Food for Thought on Waste over Festive Season Mon, Dec 23, 2013
Nairobi, 23 December 2013
- Christmas for many around the world is a time of plenty: stomachs full to bursting and gifts spilling out from beneath the tree as we indulge those we love.
But in the days that follow, who hasn't felt a slight twinge of guilt at the food we scrape into the bin or the old gadgets that are now going to gather dust in the cupboard or end up on the scrapheap?
Don't worry, though, for there are plenty of things you can do to dispel these nagging worries post-Christmas and in the process contribute to solving some of our most pressing environmental issues, as well as save yourself some money in the process.
The environmental concerns in question are those of food and electronic waste. While the last few decades have seen massive strides taken in recycling items such as paper, glassware and tins, these two areas have been left behind.
A report released this month by the Solving the E-Waste Problem Initiative (StEP) predicts that e-waste will increase by almost a third to 65.4 million tonnes annually by 2017.
This waste - old refrigerators, televisions, mobile phones, computers, monitors and other electronic products - would fill a line of 40-tonne trucks that, sitting nose to tail, would stretch three quarters of the way around the Equator.
E-waste can also pose health risks. The World Health Organization lists related hazards such as direct contact with lead, cadmium, chromium, brominated flame retardants or polychlorinated biphenyls (PCBs); inhalation of toxic fumes; and the accumulation of chemicals in soil, water and food.
Meanwhile, the United Nations Environment Programme (UNEP) and its sister organizations, such as the Food and Agriculture Organization of the United Nations (FAO) in their Think.Eat.Save - Reduce Your Foodprint campaign this year revealed that one third of all food produced each year - equivalent to 1.3 billion tonnes - is lost or wasted annually.
Around 300 million tonnes of this food is discarded by producers, retailers and consumers - this food would be more than enough to feed the estimated 870 million people who face hunger each day across the globe.
Not only that, but this uneaten food requires energy, water, fertilizers and land to produce. Much of it ends up on landfills, where it decomposes and releases the potent greenhouse gas methane.
So, now that you have a better idea of the scale of the global challenges, why not play your part over the festive season and beyond?
While the problems are not easy to solve, there are many simple actions each one of us can take that will in no way spoil our enjoyment of the festive season but will contribute to more sustainable and green choices.
Shop Smart: Plan meals, use shopping lists, buy from bulk bins, avoid impulse buys and don't succumb to marketing tricks that lead you to buy more food than you need. Following these strategies might mean you don't buy that giant turkey, and thus avoid the horror of desperately eating turkey sandwiches for the next week to try and use up the last scraps.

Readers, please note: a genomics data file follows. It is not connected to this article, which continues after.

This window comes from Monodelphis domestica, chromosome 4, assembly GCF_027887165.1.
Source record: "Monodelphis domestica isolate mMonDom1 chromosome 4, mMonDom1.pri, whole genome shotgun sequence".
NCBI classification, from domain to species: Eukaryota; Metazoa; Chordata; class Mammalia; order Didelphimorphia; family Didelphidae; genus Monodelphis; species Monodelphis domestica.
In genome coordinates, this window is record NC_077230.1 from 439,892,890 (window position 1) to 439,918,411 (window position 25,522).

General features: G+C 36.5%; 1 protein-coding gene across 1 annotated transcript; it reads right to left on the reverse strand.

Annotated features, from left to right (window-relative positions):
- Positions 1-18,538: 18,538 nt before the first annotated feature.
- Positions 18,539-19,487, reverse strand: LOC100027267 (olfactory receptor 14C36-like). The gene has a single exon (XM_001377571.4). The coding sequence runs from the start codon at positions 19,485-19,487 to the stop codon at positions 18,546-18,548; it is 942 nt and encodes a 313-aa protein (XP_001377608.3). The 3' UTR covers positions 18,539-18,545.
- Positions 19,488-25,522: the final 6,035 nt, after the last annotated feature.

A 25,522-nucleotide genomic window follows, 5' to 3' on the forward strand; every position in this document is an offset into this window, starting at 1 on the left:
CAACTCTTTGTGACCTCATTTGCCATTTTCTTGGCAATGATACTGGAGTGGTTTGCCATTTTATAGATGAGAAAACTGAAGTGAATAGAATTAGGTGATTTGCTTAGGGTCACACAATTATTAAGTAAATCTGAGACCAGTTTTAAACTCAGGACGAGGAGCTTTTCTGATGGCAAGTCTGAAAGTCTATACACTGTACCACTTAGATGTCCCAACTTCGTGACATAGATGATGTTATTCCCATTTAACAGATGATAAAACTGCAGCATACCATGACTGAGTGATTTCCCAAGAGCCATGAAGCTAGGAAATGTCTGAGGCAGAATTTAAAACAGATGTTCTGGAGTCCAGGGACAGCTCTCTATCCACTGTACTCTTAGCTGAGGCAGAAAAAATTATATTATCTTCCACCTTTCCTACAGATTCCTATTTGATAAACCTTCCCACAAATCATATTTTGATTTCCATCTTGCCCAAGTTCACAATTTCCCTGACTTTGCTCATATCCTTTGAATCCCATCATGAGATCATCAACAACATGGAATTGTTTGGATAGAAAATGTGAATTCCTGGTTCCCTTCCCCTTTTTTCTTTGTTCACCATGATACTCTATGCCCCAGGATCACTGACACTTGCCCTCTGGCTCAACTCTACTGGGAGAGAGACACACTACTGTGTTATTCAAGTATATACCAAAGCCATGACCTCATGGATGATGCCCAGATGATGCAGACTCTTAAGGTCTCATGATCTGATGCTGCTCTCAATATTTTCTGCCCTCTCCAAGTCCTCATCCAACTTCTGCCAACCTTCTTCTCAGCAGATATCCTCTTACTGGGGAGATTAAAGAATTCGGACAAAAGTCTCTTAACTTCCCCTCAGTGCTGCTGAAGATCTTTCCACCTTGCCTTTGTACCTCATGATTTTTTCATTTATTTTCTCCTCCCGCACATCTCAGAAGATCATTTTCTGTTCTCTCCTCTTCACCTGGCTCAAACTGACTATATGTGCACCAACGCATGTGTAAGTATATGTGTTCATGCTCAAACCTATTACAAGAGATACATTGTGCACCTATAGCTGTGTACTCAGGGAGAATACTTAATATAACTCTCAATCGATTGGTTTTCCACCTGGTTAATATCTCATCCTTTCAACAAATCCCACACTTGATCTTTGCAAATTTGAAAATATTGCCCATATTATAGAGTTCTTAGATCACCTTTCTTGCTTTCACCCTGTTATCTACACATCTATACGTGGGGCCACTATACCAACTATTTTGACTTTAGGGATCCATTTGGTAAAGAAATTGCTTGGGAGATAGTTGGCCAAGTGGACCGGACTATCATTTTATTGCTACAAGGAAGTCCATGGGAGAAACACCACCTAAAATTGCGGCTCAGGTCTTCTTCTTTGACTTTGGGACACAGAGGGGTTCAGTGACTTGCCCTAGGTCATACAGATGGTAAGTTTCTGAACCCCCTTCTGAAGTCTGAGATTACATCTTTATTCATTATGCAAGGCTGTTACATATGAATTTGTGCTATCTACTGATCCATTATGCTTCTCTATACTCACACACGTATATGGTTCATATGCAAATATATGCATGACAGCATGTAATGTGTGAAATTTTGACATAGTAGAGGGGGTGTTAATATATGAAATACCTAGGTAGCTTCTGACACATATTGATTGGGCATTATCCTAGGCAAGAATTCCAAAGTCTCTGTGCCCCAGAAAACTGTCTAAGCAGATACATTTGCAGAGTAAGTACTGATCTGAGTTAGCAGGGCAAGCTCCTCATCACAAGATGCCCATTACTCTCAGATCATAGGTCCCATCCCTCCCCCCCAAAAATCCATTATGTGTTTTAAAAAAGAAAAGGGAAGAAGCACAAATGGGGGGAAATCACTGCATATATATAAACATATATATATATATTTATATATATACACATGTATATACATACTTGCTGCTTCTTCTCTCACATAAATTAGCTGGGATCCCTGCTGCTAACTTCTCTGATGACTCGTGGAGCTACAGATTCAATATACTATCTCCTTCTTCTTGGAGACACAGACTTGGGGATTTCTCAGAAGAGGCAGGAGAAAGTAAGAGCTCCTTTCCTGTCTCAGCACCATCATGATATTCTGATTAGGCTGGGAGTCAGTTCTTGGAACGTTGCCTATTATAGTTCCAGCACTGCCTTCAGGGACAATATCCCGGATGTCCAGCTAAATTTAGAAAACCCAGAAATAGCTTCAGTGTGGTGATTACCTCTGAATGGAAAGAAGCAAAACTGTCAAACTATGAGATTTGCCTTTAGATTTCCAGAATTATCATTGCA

Buy Funny Fruit: Many fruits and vegetables are thrown out because their size, shape, or colour is deemed not "right". Buying these perfectly good fruit, at the farmer's market or elsewhere, utilizes food that might otherwise go to waste.
Understand Expiry Dates: Unlike "Sell-by" and "use-by" dates, "Best-before" dates are generally manufacturer suggestions for peak quality. Most foods can be safely consumed well after these dates, so some of the stocks in your fridge may well be good far beyond Christmas.
Zero Down Your Fridge: Websites such as WRAP's www.lovefoodhatewaste.com can help consumers get creative with recipes to use up anything that might go bad soon, so all those Christmas leftovers can be transformed into something tasty.
Other actions include: freezing food; requesting smaller portions at restaurants; eating leftovers - whether home-cooked, from restaurants or takeaway; composting food; and donating spare food to local food banks, soup kitchens, pantries, and shelters.
While everybody loves a new gadget, perhaps you can consider whether you really need to replace old electronics if they are still operational. After all, it's cool to be retro.
Repair or upgrade rather than replace. Often we throw out malfunctioning or outdated electronics when local repair shops can fix them for us.
Donate or sell old electronics that are still in working condition. Now that you have your new laptop or phone, you can still cash in on the old devices and claw back some of that Christmas spend. Equally, there are bound to be plenty of charities and schools in your area that would be glad to have your old gadgets?which for others could become their first. You can also explore takeback schemes, which see many major manufactures of electronic goods offering trade-in or recycling options on old goods.
If your battered old phone really is beyond repair, perhaps because you dropped it in cup of tea, then locate e-waste recycling schemes in your area. Sites such as www.ecyclingcentral.com in the US list e-cycling centres that will take old equipment.
UNEP hopes that you find these tips useful, and we would like to wish you all those who celebrate Christmas a very Merry, and Green, Festive Season.
For more information on waste, and what can be done to tackle the challenge, explore the following links:
Think.Eat.Save, UNEP's campaign against food waste, which offers more tips on how you can reduce waste and save money.
UNEP's Resource Efficiency Programme
Solving the E-Waste Problem Initiative (StEP)
The International Resource Panel's Report on Metal Recycling:
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